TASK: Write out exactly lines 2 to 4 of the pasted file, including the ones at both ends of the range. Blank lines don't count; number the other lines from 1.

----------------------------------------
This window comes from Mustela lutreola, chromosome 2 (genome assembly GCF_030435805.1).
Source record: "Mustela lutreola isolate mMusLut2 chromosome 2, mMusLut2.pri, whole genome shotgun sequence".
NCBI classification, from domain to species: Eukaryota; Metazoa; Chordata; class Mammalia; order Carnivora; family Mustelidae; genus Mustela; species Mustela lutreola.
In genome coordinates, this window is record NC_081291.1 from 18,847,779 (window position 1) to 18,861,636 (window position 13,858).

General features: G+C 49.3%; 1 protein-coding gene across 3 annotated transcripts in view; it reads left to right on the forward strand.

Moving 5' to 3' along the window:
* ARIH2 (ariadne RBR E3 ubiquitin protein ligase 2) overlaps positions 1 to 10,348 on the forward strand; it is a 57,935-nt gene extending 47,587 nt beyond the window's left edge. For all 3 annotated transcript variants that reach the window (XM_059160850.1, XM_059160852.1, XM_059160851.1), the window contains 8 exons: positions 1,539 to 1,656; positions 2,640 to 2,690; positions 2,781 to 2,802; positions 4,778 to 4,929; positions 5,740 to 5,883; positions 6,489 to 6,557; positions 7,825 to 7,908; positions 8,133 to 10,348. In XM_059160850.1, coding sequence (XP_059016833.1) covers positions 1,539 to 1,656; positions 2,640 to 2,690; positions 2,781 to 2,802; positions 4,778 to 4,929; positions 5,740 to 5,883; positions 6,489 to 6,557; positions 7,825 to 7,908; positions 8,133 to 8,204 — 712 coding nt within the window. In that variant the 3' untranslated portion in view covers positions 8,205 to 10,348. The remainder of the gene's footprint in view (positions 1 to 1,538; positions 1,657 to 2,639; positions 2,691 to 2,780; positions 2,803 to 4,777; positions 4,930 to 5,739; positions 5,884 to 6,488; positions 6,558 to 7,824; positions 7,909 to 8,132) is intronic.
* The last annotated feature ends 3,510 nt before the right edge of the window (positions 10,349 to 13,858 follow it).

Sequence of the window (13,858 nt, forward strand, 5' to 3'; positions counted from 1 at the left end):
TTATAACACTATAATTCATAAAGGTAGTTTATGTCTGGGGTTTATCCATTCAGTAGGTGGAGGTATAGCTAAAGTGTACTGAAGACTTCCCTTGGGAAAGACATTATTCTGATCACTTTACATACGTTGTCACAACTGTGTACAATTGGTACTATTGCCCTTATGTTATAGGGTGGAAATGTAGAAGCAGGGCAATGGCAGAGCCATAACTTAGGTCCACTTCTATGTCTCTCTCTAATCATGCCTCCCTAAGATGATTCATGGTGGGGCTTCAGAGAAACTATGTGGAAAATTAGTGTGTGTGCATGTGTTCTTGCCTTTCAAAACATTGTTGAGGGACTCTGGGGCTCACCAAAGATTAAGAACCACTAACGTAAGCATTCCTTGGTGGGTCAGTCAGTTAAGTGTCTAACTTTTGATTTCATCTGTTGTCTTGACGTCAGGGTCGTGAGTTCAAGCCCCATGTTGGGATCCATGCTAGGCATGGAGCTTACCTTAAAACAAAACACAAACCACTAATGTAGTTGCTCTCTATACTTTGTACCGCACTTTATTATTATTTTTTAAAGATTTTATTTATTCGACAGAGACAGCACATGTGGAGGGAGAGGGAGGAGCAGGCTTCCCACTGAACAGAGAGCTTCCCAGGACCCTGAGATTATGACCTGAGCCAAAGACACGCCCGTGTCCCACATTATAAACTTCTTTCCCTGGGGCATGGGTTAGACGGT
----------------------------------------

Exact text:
Source record: "Mustela lutreola isolate mMusLut2 chromosome 2, mMusLut2.pri, whole genome shotgun sequence".
NCBI classification, from domain to species: Eukaryota; Metazoa; Chordata; class Mammalia; order Carnivora; family Mustelidae; genus Mustela; species Mustela lutreola.
In genome coordinates, this window is record NC_081291.1 from 18,847,779 (window position 1) to 18,861,636 (window position 13,858).